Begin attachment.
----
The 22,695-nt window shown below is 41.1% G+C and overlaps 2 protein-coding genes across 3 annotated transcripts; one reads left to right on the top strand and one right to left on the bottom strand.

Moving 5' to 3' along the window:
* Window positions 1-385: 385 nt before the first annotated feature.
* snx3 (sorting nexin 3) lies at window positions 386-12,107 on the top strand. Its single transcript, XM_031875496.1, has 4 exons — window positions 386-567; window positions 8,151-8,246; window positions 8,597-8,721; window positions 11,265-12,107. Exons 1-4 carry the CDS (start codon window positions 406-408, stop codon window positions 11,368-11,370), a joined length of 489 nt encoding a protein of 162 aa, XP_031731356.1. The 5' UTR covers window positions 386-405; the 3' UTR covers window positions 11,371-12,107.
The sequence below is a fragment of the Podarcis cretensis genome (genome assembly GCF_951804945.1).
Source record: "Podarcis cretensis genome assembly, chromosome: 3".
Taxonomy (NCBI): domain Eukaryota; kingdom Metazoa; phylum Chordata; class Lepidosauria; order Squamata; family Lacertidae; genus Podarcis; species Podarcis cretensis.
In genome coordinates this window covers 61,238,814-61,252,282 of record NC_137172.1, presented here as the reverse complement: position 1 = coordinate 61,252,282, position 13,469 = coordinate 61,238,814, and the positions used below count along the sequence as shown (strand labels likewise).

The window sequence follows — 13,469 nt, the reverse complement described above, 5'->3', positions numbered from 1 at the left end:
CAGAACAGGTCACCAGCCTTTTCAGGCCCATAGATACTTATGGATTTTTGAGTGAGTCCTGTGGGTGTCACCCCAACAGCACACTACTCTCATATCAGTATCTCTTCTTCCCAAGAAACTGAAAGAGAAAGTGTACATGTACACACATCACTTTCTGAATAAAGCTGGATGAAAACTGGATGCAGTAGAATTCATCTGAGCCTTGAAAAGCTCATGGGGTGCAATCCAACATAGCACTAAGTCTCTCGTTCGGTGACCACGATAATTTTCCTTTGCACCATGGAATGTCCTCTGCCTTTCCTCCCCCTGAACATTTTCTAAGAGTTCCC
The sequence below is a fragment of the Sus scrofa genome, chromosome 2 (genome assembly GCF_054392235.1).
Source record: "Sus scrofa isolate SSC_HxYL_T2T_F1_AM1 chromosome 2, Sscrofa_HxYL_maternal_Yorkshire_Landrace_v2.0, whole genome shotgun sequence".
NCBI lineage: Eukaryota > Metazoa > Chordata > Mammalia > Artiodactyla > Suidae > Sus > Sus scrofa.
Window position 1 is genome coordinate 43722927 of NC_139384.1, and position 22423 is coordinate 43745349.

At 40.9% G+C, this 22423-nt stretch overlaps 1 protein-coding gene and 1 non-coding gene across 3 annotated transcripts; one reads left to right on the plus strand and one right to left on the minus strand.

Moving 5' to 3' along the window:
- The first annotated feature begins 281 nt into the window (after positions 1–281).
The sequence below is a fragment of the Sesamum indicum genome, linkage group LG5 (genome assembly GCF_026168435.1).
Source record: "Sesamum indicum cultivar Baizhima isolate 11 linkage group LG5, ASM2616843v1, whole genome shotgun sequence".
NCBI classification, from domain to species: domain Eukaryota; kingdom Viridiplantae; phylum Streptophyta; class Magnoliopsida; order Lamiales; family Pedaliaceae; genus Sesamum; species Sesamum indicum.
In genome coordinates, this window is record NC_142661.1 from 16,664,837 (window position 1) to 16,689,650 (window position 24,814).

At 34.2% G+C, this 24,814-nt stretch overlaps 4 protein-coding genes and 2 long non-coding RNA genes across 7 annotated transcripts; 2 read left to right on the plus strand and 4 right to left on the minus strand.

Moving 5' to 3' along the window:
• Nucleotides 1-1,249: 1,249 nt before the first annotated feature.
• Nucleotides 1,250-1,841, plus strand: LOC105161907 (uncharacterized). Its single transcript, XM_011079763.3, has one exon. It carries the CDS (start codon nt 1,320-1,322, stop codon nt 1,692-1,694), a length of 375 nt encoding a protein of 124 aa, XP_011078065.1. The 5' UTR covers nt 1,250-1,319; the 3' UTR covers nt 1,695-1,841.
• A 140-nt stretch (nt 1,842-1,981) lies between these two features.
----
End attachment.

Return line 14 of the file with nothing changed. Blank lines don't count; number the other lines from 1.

Window position 1 is genome coordinate 43722927 of NC_139384.1, and position 22423 is coordinate 43745349.